Saddle Up and Ride

Michael Dean Williams shot out the windows on a row of empty parked cars. It was not his usual behavior. He was very angry at the world.

He wanted to be a police officer.  That was his dream. In the late 1980’s, at a police academy in Huntington Beach, California, Michael Dean was a cadet with a lot of promise.

Plus, he’d spent his entire childhood wide-eyed to his Dad’s exciting, dangerous, adrenaline-rich career in Los Angeles County law enforcement. He wanted to be like his Dad.

There was no backup plan. That was all he wanted. He only needed to pass the medical exam.  But the results of the exam shattered that dream: diabetes.

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It wasn’t new information. Michael Dean was 10 years old when he was diagnosed.

“My Mom had me checked, and next thing you know, you’re a diabetic, and you’ve got all these people around you. They’ve got oranges. They’re shoving needles in them trying to show you how to take a shot. And you’ve got my Dad, a 300-pound mountain man, laying on me while they’re trying to shove needles in my legs.”

Since that day, Michael Dean has had a pancreas and kidney transplant, triple bypass heart surgery and has lost the sight in his right eye. He takes anti-rejection medication, monitors his blood sugar and takes necessary insulin shots. He’ll tell you this is just stuff he’s had to deal with. It is not who he is.

“I’ve lived so much life around the medical stuff. I refuse to let it define who I am. I am a strong guy, and I am strong-minded, whether I’m crying inside or not.

“Most people say ‘I have diabetes’ and diabetes is technically a disease. IIIIIIIIIIIII, Michael Dean Williams, don’t have a disease.” (Yes, the “I” was elongated by Michael Dean for emphasis). “I’ve got some issues I’ve gotta deal with, no doubt. But I don’t have no disease! I don’t want that shit! Keep it away from me!”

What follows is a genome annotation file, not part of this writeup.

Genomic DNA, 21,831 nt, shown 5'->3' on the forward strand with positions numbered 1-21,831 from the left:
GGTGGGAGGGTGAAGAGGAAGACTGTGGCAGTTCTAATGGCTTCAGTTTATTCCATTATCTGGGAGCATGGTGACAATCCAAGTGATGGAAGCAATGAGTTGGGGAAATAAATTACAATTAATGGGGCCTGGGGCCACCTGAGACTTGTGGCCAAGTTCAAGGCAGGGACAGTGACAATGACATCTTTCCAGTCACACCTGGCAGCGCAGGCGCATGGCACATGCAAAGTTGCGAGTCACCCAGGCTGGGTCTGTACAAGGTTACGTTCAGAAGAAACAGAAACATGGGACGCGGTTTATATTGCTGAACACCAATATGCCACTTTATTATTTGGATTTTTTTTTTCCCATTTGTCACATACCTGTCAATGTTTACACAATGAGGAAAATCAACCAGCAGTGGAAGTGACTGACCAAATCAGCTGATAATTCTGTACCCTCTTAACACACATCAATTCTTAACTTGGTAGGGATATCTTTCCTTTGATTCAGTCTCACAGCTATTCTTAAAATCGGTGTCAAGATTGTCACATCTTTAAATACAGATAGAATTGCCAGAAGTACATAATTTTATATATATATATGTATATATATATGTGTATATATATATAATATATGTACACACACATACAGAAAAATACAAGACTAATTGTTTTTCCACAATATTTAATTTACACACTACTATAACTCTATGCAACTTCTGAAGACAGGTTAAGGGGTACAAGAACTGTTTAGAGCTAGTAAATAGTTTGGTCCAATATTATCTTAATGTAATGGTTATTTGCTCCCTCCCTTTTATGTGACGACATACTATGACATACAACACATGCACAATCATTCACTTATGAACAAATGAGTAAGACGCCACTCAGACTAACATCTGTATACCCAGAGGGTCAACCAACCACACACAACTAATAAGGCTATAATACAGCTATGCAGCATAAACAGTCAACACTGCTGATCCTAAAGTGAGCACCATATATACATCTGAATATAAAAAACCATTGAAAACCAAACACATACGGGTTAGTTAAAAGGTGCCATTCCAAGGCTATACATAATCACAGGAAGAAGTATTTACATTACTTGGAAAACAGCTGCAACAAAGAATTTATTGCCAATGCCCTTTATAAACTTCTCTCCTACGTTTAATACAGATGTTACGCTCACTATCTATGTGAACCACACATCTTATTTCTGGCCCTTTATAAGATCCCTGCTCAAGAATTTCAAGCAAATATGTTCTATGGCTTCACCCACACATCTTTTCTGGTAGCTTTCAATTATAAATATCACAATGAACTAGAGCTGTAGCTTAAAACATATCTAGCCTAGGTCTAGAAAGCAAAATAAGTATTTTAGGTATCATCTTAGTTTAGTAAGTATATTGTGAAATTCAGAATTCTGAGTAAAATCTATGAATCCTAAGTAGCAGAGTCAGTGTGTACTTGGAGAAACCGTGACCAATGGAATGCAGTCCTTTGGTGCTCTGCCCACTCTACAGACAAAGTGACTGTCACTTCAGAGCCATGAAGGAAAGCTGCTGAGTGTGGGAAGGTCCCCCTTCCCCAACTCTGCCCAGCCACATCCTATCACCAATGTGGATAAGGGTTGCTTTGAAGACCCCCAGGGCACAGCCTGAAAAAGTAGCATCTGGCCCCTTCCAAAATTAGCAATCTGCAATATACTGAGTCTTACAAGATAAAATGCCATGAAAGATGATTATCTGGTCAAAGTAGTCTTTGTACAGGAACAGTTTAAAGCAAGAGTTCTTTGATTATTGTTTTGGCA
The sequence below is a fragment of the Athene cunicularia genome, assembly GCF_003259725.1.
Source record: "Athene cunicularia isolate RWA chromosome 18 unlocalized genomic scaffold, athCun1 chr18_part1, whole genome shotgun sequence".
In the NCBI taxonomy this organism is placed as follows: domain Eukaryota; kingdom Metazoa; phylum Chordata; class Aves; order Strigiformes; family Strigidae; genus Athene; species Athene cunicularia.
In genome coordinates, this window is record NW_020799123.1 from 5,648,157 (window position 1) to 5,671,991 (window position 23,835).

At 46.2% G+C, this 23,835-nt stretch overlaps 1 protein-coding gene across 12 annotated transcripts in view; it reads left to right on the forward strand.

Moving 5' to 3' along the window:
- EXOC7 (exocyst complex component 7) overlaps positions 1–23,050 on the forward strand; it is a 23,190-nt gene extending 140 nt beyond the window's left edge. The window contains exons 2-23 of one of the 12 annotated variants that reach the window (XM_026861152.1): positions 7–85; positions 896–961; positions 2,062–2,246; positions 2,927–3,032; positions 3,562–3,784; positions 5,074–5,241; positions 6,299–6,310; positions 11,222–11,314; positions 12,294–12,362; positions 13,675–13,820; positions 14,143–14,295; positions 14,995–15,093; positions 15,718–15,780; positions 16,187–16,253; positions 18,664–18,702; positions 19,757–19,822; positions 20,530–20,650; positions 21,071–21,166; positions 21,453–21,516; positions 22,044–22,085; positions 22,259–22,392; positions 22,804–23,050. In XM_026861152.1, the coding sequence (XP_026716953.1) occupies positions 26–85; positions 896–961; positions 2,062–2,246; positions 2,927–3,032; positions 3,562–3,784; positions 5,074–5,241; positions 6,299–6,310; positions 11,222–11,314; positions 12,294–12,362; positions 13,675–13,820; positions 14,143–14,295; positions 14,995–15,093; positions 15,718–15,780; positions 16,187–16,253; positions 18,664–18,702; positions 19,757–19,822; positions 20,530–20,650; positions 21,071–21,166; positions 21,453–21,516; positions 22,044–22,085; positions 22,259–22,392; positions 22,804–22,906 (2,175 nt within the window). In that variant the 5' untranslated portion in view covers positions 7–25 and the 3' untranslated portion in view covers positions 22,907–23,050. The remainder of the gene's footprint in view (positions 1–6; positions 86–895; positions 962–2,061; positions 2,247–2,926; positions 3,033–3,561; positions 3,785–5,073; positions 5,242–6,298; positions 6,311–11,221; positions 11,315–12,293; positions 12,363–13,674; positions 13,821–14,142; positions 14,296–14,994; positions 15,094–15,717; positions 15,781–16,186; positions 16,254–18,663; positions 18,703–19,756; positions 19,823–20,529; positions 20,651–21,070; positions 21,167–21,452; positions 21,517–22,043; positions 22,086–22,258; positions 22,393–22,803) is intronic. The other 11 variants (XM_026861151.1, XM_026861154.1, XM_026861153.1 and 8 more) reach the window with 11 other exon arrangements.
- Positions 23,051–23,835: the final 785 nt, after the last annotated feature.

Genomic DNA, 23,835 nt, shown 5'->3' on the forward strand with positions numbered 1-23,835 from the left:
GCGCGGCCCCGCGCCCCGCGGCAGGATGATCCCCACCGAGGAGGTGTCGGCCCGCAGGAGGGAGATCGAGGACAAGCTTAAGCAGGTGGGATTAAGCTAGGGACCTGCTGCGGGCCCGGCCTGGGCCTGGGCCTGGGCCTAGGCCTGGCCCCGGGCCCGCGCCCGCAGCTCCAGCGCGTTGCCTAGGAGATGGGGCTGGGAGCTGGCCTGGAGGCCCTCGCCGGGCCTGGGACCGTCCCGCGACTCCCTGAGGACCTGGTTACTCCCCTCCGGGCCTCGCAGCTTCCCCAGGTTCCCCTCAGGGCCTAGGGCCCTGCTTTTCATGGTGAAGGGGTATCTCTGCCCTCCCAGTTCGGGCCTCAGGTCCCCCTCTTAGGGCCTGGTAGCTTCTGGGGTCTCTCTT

He self-medicates with a lot of laughter and a super-sized focus on having much more fun than anyone else.

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He is 47. He is 100 percent original and 200 percent heart and soul. Instead of law enforcement work, he has made a successful career in sales over the years, usually working more than one job at a time. Right now, one of his primary interests is a new product called Green Fuel Tabs.

Open a door to portions of the past and you’ll see Michael Dean in a Harley blur with the 101 freeway whipping by at over 100 mph. You’ll see him hanging out with bikers in motorcycle gangs and with cowboys at rodeos. You’ll see him cruising in old hot rods like his 1949 Lincoln with a big block engine (454), or wearing a sharp black cowboy hat and politely scooping up a pretty girl to dance the two-step. You’ll never see him drink a drop of alcohol or take illegal drugs. Never has. Never will. You’ll see some bonafide fist fights and times when he stepped in to defend a friend or family member or to protect someone from harm.  And you’ll see that short chapter when he shot out the aforementioned car windows. Michael Dean is not proud of some of the rough stuff back then. But it’s part of him, and he owns it and moves on.

As much time as he has spent being tough, he doesn’t hesitate to show love.

Today, notice the lights in his eyes as his six year old daughter Bailee shows him the frogs she just caught in the yard, and you see the proudest, most loving papa.

“The greatest day of my life was the day she was born. No doubt. And every day after…”

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Bailee Williams and Morgan Boyd

See him interact with one of his three best buddies, Brian Boyd, and you understand that friendship is kinship. They’ve known each other for about 30 years and they are brothers, blood or not. There is total loyalty in friendship, in brotherhood, in their business partnership at Green Fuel Tabs, and in life.

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Michael Dean Williams and Brian Boyd

And regardless of the distance that sometimes happens between brothers in families, when Michael Dean calls his brother Dusty on the phone in a crisis, it’s because he loves him. When he talks about his brother Mitchell, it’s because he loves him. When he struggles to keep his composure as he shares the message his sister Megan wrote on his Facebook page, it’s because he loves her. When he speaks in gentle tones with superlative words about his Mom, it’s because he loves her. When he talks about his Dad as his hero, it’s because he loves him.

“I’m not a china doll”

Thinking back to his diagnosis at age 10, he’ll tell you he learned ‘really quick’ that if he said he was alright, everyone else seemed to exhale. “So rather than learning about the disease and really handling it and conquering it, I was like ‘No, I’m good! All my tests are good!’

“I’d take my shot in the morning, and I’d go about my way.” He knows now he might have benefited by monitoring his blood sugar and taking insulin more often back then.